Obama, Bush discuss world of challenges
AFP - Tuesday, November 11
WASHINGTON (AFP) - - US president-elect Barack Obama, on his way to his historic January 20 swearing-in, held his first face-to-face talks with President George W. Bush Monday and came away impressed with the Oval Office.
Obama -- who routed the incumbent's fellow Republican and chosen successor John McCain in the November 4 election -- met privately with Bush for about an hour in the chamber from which the US president makes world-shaping decisions.
Obama and wife Michelle Obama arrived about 10 minutes early for their two-hour visit and were warmly welcomed by the president and First Lady Laura Bush at the South Portico, a gateway to the mansion for many world leaders.
As their wives took a tour of the 132-room White House's residential areas, the 43rd president and his successor strolled along the Rose Garden and into the Oval Office. It was Obama's first ever visit to the storied seat of power.
Bush guided Obama into the room for private talks 71 days before the Democrat formally becomes the first black US president and inherits two wars and a global economic crisis that some compare to the Great Depression.
Obama's spokesman Robert Gibbs said the president-elect, who has a keen sense of history, was impressed with his first-ever visit to the Oval Office.
"What he said to me is it's a really nice office," said Gibbs, who said the two men met alone without notetakers then joined their wives to tour the residential quarters.
Obama "found the president to be extremely gracious with his time and with his invitation," said Gibbs.
Bush and Obama discussed the proposed economic stimulus package, the difficulties of the auto industry, housing foreclosures and foreign policy issues, said Gibbs, giving no further details on the talks.
Before Obama left the White House, the two men returned to the Oval Office, Gibbs said, and put the politics of the campaign -- where the Democrat lashed Bush repeatedly -- in the past.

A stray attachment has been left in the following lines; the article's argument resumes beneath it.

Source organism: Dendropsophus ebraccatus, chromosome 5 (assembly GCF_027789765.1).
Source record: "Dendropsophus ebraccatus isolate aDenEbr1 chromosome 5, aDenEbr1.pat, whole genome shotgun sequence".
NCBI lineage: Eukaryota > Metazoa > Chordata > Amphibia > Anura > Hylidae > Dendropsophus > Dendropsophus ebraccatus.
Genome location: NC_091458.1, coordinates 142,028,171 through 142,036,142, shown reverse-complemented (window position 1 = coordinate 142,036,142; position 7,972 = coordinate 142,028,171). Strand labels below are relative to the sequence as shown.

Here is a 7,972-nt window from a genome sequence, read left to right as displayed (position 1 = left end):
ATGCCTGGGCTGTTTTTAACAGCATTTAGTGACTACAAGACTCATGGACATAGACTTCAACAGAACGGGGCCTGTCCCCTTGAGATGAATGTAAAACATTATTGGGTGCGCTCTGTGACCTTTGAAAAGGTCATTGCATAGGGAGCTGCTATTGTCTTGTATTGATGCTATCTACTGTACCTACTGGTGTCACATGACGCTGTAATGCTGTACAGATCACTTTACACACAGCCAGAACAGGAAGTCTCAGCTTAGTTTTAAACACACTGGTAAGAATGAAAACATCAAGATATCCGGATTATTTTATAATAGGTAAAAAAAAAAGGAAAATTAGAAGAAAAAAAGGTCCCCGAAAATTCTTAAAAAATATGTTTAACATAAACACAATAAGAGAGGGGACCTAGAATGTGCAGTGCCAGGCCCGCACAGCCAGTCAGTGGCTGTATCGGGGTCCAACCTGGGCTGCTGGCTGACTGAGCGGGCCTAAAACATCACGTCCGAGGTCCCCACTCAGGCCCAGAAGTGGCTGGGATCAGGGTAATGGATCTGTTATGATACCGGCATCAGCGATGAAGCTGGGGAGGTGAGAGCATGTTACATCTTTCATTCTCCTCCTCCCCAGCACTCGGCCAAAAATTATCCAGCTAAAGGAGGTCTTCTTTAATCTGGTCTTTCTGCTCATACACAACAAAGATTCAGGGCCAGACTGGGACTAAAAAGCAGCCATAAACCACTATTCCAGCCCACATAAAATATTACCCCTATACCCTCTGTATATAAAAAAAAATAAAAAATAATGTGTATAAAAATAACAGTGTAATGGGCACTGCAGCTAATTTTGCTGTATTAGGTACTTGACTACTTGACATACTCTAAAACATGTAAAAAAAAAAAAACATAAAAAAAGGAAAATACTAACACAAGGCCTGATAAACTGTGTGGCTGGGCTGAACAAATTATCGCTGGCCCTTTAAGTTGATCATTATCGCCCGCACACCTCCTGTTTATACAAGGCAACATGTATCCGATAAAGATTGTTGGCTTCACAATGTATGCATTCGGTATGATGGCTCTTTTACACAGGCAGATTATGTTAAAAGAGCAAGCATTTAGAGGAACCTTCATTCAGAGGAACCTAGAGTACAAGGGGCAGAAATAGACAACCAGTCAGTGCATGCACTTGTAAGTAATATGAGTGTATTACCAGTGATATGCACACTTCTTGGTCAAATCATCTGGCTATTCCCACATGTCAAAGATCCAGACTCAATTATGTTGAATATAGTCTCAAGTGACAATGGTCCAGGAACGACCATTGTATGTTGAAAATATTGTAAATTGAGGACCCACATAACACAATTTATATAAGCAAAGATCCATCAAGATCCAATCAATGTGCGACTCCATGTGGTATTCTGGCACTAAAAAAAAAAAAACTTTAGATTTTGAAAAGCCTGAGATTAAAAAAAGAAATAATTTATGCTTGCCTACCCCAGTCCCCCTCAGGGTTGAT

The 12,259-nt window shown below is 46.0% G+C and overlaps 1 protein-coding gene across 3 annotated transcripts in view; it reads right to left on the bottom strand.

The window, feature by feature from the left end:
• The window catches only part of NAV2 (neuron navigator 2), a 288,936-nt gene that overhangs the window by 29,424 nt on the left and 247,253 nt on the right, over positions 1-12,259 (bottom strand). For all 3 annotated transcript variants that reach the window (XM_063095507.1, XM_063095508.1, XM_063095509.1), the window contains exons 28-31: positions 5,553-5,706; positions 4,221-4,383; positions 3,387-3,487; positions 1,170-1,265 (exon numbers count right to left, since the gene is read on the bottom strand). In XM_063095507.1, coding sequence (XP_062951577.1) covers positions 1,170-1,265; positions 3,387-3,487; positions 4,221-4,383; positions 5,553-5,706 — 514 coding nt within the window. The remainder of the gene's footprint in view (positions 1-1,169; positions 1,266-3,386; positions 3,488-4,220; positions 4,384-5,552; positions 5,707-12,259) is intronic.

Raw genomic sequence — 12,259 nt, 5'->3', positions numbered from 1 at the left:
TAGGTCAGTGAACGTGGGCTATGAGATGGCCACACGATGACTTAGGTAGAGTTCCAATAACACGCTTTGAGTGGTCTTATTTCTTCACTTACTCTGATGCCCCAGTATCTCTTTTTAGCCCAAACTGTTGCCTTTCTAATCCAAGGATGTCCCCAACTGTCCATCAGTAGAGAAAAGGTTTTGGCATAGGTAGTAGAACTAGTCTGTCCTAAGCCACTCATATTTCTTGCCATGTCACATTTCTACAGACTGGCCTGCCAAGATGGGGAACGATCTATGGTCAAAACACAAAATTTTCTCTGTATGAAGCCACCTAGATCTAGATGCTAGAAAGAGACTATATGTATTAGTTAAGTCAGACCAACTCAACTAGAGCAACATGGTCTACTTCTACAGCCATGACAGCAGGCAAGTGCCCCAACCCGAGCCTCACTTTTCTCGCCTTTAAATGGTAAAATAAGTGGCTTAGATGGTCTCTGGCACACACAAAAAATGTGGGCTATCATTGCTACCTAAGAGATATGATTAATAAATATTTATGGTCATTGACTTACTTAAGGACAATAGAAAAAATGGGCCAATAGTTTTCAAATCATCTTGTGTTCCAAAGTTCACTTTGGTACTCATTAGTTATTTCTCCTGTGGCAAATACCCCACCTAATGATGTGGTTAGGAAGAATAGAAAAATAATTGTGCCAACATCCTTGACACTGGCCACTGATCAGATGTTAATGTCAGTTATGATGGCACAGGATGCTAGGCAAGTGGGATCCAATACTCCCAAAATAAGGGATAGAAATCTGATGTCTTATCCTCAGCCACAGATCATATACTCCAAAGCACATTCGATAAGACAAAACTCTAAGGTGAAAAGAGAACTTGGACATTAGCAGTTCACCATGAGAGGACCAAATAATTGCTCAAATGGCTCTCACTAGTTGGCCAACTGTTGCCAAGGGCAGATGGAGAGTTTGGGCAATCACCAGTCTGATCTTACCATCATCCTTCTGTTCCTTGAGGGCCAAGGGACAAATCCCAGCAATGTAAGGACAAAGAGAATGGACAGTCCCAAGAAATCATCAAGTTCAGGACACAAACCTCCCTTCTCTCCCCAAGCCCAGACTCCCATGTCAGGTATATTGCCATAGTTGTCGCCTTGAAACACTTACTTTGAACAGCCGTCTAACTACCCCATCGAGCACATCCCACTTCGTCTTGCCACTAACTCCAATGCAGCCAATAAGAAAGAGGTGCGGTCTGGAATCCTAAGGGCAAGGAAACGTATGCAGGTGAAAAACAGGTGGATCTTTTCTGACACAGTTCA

Gibbs also confirmed that Obama would not meet with foreign leaders arriving for the Saturday summit on the global financial crisis, though there was a "possibility" that people affiliated with the Obama team might.
Bush described the talks as "good, constructive, relaxed and friendly," said spokeswoman Dana Perino.
"They spoke about both domestic and international issues, though since it was a private meeting the White House will decline to comment on specifics."
Bush also showed Obama the living quarters at the White House, including the office the president uses, the famed Lincoln Bedroom, and the rooms for Obama's two young daughters, said Perino.
"The president enjoyed his visit with the president-elect, and he again pledged a smooth transition to the next administration," said the spokeswoman.
Obama for his part thanked Bush "for his commitment to a smooth transition and for his and First Lady Laura Bush's gracious hospitality in welcoming the Obamas to the White House," said transition spokeswoman Stephanie Cutter.
The "productive and friendly" talks focused on efforts to ensure a smooth transition given the economic and national security challenges at hand, she said in a statement.
Laura Bush showed Michelle Obama around the residential section and talked about raising children in the White House, with the First Lady sharing her experience with twin daughters Jenna and Barbara, said Cutter.
Obama's young girls, Sasha, 7 and Malia, 10, will be the youngest children living in the presidential mansion in a generation.
The Obamas flew in from their hometown of Chicago for the rite of passage, a symbolic step in the first US presidential transition since the September 11, 2001 terrorist attacks, and flew back shortly after.
With Bush and Laura Bush standing outside on the sunny but chilly day, Obama's armored limousine pulled up and the 44th president got out first, then helped Michelle Obama, who was wearing a bright red dress, out of the vehicle.
The carefully choreographed political truce came as Obama's advisers pored over eight years of Bush decisions with an eye on reversing course, including on curbs on federal funding for embryonic stem cell research and moves to open new lands to oil drilling.
The Monday meeting came sooner after the election than usual, and far earlier than Bush's own similar talks with then-president Bill Clinton, which had to await a Supreme Court ruling that ended the botched 2000 election.
Gibbs said that there were no plans from the president elect to announce cabinet selections this week, though some White House staff appointments may be released.
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